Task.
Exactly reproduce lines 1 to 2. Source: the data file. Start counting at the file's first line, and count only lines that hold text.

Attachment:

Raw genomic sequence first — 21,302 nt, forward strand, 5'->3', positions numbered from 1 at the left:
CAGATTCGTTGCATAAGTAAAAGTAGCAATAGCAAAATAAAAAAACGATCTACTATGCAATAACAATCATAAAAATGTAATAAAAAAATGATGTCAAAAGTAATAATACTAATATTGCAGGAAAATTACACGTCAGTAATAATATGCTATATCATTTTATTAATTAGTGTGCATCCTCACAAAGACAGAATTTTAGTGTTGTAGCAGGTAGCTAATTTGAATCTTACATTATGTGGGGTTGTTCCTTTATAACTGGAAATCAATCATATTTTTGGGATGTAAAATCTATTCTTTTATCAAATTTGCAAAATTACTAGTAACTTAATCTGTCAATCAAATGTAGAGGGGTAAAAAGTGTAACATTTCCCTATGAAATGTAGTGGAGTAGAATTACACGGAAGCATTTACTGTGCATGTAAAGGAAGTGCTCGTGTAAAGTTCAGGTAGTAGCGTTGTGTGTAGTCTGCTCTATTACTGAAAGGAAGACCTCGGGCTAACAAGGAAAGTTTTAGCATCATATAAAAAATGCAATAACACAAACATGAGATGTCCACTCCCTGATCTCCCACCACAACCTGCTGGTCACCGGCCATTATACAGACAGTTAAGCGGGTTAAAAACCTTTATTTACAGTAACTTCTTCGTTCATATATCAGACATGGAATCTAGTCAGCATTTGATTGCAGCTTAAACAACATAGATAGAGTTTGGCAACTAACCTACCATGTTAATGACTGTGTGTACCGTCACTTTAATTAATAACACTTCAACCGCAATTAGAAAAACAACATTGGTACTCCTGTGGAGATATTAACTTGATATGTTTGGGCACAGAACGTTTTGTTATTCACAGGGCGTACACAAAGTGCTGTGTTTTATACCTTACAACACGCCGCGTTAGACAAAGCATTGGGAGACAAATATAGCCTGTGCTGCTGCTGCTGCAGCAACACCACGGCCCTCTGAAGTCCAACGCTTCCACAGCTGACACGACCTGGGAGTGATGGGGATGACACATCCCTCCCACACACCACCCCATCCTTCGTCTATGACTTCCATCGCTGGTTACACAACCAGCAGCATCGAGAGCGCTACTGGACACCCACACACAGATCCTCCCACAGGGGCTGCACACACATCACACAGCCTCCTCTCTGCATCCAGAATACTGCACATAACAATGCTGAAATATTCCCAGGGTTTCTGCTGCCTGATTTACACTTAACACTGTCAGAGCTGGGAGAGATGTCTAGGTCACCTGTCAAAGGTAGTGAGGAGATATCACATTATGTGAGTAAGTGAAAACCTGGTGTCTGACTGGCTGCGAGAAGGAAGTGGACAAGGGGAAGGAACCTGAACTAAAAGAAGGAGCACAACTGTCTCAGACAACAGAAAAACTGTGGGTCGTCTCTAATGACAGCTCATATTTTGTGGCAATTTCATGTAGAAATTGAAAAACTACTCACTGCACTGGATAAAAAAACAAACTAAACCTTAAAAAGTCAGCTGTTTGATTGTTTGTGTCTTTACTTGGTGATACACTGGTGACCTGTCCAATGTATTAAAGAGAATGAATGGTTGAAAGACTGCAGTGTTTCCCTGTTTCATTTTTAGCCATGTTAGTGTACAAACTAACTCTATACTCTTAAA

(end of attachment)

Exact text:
Raw genomic sequence first — 21,302 nt, forward strand, 5'->3', positions numbered from 1 at the left:
CAGATTCGTTGCATAAGTAAAAGTAGCAATAGCAAAATAAAAAAACGATCTACTATGCAATAACAATCATAAAAATGTAATAAAAAAATGATGTCAAAAGTAATAATACTAATATTGCAGGAAAATTACACGTCAGTAATAATATGCTATATCATTTTATTAATTAGTGTGCATCCTCACAAAGACAGAATTTTAGTGTTGTAGCAGGTAGCTAATTTGAATCTTACATTATGTGGGGTTGTTCCTTTATAACTGGAAATCAATCATATTTTTGGGATGTAAAATCTATTCTTTTATCAAATTTGCAAAATTACTAGTAACTTAATCTGTCAATCAAATGTAGAGGGGTAAAAAGTGTAACATTTCCCTATGAAATGTAGTGGAGTAGAATTACACGGAAGCATTTACTGTGCATGTAAAGGAAGTGCTCGTGTAAAGTTCAGGTAGTAGCGTTGTGTGTAGTCTGCTCTATTACTGAAAGGAAGACCTCGGGCTAACAAGGAAAGTTTTAGCATCATATAAAAAATGCAATAACACAAACATGAGATGTCCACTCCCTGATCTCCCACCACAACCTGCTGGTCACCGGCCATTATACAGACAGTTAAGCGGGTTAAAAACCTTTATTTACAGTAACTTCTTCGTTCATATATCAGACATGGAATCTAGTCAGCATTTGATTGCAGCTTAAACAACATAGATAGAGTTTGGCAACTAACCTACCATGTTAATGACTGTGTGTACCGTCACTTTAATTAATAACACTTCAACCGCAATTAGAAAAACAACATTGGTACTCCTGTGGAGATATTAACTTGATATGTTTGGGCACAGAACGTTTTGTTATTCACAGGGCGTACACAAAGTGCTGTGTTTTATACCTTACAACACGCCGCGTTAGACAAAGCATTGGGAGACAAATATAGCCTGTGCTGCTGCTGCTGCAGCAACACCACGGCCCTCTGAAGTCCAACGCTTCCACAGCTGACACGACCTGGGAGTGATGGGGATGACACATCCCTCCCACACACCACCCCATCCTTCGTCTATGACTTCCATCGCTGGTTACACAACCAGCAGCATCGAGAGCGCTACTGGACACCCACACACAGATCCTCCCACAGGGGCTGCACACACATCACACAGCCTCCTCTCTGCATCCAGAATACTGCACATAACAATGCTGAAATATTCCCAGGGTTTCTGCTGCCTGATTTACACTTAACACTGTCAGAGCTGGGAGAGATGTCTAGGTCACCTGTCAAAGGTAGTGAGGAGATATCACATTATGTGAGTAAGTGAAAACCTGGTGTCTGACTGGCTGCGAGAAGGAAGTGGACAAGGGGAAGGAACCTGAACTAAAAGAAGGAGCACAACTGTCTCAGACAACAGAAAAACTGTGGGTCGTCTCTAATGACAGCTCATATTTTGTGGCAATTTCATGTAGAAATTGAAAAACTACTCACTGCACTGGATAAAAAAACAAACTAAACCTTAAAAAGTCAGCTGTTTGATTGTTTGTGTCTTTACTTGGTGATACACTGGTGACCTGTCCAATGTATTAAAGAGAATGAATGGTTGAAAGACTGCAGTGTTTCCCTGTTTCATTTTTAGCCATGTTAGTGTACAAACTAACTCTATACTCTTAAA